When errors compound errors

Every employee makes errors from time to time. It’s inevitable. However, this two minute HR Blast is about highlighting how these initial errors can snowball, resulting in even greater damage or cost than is necessary.

Recruitment errors

Despite all your efforts, you sometimes find that you have just recruited the wrong person. But despite this being a common error in businesses, in Jaluch’s experience so often the situation is compounded by:

  • Managers who will not admit either to themselves or anyone else that the person they personally offered a job to is just not up to it.
  • Managers not dismissing during the defined probationary period – because either they just don’t get around to it, or they harbour the vain hope that this person at some point will become the perfect person.
  • A naïve belief of some managers that under-performing employees will at some point just resign without being forced out.
  • A belief that a dismissal of a probationer cannot take place until the end of the probationary period – whereas in fact it can take place just days or weeks into the employment period.

Errors resulting from accusations, investigations, sanctions and appeals

Occasionally we are all guilty of jumping to conclusions, not seeing the wood for the trees, ignoring the paperwork, failing to apply logic, failing to ask the right questions etc. As a result there is inevitably a succession of disciplinary investigations and hearings where all relevant information is either not uncovered or not considered. Errors are made and these are so often worsened by:

  • The organisation not recognising that the appeal hearing provides an opportunity to really step back and review the facts and issues and put right any obvious errors.
  • Managers not understanding or fully appreciating the wider commercial issues i.e. cost of employment tribunal claims, compensation levels, impact of adverse PR, reduced employee morale and productivity etc.
  • Managers failing to see that staff watch how their organisations handle these matters and judge their employers accordingly – sometimes voting with their feet!
  • The organisation’s laziness in double checking that what seems a common sense and logical approach to take with an employee, is in fact legal!

Performance and productivity errors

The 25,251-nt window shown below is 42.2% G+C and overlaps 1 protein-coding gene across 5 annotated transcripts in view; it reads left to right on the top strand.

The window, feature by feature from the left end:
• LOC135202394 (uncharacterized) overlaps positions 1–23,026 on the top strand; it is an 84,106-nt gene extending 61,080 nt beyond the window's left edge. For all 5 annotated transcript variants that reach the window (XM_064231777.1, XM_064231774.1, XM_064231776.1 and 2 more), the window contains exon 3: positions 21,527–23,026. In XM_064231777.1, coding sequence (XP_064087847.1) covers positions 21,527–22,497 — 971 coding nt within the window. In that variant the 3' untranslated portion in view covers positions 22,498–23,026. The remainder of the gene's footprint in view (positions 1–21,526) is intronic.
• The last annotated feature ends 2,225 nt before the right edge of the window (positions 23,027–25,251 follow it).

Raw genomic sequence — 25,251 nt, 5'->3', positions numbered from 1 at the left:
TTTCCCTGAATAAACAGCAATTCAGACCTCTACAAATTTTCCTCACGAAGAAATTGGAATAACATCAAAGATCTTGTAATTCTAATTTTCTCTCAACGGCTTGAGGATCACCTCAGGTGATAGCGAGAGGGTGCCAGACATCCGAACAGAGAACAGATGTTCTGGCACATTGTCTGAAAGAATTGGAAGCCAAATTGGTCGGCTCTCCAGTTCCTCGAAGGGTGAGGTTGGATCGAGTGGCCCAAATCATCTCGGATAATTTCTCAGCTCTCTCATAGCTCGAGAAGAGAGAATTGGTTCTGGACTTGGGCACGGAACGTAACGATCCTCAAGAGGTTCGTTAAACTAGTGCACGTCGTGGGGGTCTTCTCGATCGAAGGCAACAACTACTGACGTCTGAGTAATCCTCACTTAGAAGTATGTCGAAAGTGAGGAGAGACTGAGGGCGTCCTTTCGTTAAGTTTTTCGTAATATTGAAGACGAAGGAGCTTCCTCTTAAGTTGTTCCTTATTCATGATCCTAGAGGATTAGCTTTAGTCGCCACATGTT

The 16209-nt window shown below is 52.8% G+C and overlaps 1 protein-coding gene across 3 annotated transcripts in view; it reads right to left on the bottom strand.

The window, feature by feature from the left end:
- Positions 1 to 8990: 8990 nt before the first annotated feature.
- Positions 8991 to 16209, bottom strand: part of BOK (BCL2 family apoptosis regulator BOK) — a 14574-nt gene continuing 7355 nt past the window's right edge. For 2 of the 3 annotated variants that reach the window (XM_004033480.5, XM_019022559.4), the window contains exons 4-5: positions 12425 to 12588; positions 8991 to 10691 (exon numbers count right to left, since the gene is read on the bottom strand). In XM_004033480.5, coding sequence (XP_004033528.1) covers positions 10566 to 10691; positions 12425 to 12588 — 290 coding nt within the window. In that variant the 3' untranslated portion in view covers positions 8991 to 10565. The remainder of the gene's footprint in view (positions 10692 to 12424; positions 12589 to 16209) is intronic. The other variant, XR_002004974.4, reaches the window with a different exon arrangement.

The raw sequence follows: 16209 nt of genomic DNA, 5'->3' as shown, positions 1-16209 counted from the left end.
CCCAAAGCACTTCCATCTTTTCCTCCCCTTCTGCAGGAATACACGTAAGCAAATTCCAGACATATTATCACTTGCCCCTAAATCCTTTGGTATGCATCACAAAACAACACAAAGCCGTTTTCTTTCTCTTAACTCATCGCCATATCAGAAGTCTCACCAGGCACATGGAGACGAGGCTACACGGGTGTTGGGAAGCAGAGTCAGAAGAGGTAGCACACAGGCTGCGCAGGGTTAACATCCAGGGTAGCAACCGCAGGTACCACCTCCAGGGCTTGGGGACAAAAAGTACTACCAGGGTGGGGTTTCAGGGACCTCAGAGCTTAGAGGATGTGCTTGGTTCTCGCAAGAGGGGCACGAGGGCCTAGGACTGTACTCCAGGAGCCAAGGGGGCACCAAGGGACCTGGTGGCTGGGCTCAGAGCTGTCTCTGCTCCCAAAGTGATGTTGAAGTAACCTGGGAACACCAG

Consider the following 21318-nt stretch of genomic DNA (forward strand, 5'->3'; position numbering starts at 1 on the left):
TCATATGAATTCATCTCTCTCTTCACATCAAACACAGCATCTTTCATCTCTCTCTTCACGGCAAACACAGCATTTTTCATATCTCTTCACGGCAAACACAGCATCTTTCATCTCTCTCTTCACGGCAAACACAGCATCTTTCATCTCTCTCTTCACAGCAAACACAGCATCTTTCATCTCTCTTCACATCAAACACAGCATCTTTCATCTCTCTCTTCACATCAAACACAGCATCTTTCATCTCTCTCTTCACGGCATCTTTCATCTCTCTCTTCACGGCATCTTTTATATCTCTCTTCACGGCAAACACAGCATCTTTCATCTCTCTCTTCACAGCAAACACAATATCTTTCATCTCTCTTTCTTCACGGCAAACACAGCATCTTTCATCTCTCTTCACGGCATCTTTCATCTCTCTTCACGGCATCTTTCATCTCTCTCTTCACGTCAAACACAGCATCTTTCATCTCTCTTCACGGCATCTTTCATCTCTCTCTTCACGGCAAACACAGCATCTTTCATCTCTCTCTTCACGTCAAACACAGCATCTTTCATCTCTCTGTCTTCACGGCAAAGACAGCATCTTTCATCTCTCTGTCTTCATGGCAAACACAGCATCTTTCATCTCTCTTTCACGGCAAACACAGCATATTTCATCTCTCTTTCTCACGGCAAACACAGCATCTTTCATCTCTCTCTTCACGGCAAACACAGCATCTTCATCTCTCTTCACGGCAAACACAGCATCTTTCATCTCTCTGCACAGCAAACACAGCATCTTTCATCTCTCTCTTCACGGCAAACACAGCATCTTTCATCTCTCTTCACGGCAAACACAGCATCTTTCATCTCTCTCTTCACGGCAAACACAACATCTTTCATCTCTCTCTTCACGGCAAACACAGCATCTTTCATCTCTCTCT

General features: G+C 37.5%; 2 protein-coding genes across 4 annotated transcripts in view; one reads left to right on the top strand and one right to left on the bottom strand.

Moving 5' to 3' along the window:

Managing the day to day performance and productivity of staff is often exceedingly challenging, particularly when you have to do that alongside a million other tasks. We often find that as a result of everyone being so busy, the performance issues that need to be more formally addressed often get put to one side or otherwise are only half heartedly addressed. Sometimes the employee in question is just passed to a different department like an unwanted sack of potatoes!

Performance issues are always easiest if nipped in the bud at an early stage, but if they are not, then this is what can then compound the situation:

  • Managers actually starting a formal review process, but then failing to continue that in a timely manner.
  • Managers not being aware that their staff expect them to actively manage any poorly performing colleagues and that they are demotivated if this does not happen.
  • Managers reaching a ‘final straw’ moment with the employee as a result of their own procrastination and then cutting procedural corners to get the individual out of the business quickly when they realise they have had enough.
  • Managers messing up as once they start to manage the poor performance, they sometimes then start to identify acts of misconduct (e.g. poor attitude) as well. The mess up occurs when managers, not really knowing what they are doing, start switching from performance warnings to misconduct warnings and then back again.

If you need support in resolving any of the areas above, the Jaluch team is here to help! From expert document and procedure reviews to pragmatic employment law training for your line managers and senior staff – talk to us to find out more!

The information contained within this article is for general guidance only and represents our understanding of employment and associated law and employee relations issues as at the date of publication. Jaluch Limited, or any of its directors or employees, cannot be held responsible for any action or inaction taken in reliance upon the contents. Specific advice should be sought on all individuals matters.

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